This principle goes further.  Now, say I give you a slightly different task, and because I'm a cognitive psychologist, it's incredibly boring and ostensibly simple.  I'm going to show you arrows that point either left or right.  If I show you a left arrow(<=), you press the left shift key on your keyboard.  If I show you a right arrow (=>), you press the right shift key on your keyboard.  Dead simple, right?  I don't even have to mock this up for you on this webpage because my words have painted a gloriously clear picture in your mind's eye.

Now, imagine I change the directions on you.  If you see a left arrow (<=), you have to press the RIGHT shift key on your keyboard.  If you see a right arrow (=>), you have to press the LEFT shift key.  You might eventually get the hang of it, but just reading that feels incredibly frustrating.  The stimulus you're using to do the task doesn't line up nicely with the action you need to generate.  The key mapping in the first example is straightforward and intuitive, but the mapping in the second example is bonkers.  It's like trying to say, "purple," while looking at the word "green."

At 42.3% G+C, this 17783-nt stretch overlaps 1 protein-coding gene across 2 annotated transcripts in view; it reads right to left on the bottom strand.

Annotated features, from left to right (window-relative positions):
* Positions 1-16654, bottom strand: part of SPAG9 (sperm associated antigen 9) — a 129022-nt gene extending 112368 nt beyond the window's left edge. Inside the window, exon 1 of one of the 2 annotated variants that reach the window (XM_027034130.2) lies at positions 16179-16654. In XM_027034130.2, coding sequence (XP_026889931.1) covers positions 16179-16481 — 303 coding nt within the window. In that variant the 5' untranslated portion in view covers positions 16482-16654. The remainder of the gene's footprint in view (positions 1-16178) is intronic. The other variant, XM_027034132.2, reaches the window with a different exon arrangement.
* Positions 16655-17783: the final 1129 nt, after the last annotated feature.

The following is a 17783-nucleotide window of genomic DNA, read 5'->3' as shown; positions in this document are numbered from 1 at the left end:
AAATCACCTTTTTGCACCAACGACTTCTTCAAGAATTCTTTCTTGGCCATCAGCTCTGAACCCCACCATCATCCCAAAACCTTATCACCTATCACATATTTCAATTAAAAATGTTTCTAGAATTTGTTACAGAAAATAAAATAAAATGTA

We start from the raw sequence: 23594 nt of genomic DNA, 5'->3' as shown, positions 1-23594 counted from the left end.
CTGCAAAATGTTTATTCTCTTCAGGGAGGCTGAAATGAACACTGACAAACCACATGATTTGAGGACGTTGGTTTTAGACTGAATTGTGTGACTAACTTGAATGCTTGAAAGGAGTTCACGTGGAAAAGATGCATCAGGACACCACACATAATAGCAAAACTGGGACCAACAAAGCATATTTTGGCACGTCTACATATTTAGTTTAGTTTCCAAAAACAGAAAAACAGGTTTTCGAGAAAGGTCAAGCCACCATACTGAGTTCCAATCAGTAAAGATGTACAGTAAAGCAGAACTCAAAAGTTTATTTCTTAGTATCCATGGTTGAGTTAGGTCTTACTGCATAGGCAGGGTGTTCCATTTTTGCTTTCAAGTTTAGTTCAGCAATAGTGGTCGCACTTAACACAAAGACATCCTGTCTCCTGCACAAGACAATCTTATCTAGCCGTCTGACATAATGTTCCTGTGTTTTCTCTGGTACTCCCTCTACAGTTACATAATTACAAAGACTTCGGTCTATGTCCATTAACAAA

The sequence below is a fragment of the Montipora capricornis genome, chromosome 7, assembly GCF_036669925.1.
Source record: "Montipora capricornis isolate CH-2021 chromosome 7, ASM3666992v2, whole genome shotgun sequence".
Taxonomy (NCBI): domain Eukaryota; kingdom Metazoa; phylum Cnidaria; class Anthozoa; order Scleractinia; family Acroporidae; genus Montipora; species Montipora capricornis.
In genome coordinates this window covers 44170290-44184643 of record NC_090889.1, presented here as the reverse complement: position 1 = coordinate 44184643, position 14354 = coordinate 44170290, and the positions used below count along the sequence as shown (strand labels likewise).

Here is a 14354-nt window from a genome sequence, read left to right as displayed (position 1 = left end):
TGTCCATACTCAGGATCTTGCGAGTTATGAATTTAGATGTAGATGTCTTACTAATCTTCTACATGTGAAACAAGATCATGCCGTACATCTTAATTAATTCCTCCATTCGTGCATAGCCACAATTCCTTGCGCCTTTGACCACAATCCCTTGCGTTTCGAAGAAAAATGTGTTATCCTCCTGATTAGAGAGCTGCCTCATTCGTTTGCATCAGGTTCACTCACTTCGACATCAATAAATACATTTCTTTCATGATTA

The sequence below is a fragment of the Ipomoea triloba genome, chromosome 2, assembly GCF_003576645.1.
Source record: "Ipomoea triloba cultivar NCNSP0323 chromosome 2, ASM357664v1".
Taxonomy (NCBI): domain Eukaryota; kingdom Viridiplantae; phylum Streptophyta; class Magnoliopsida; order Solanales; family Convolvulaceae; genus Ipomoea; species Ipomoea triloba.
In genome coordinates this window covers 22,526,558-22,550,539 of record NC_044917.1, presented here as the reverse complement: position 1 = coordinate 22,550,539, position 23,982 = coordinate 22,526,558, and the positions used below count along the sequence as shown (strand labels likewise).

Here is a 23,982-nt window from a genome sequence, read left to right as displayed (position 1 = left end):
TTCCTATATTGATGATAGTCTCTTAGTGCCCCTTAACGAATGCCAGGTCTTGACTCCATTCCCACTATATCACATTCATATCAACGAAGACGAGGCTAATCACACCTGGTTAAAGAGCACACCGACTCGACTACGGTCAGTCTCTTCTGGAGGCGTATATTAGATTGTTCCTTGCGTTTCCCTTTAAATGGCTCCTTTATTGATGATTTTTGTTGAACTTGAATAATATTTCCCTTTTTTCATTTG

Every 2D game you've ever played has operated on the no-brainer principle of "press left to go left" and "press right to go right" because of this sort of compatibility.  You want the little guy in front of you to move leftward, so you press the left side of the d-pad (or tilt the joystick to the left or what have you); you want the little guy to move rightward, you press right.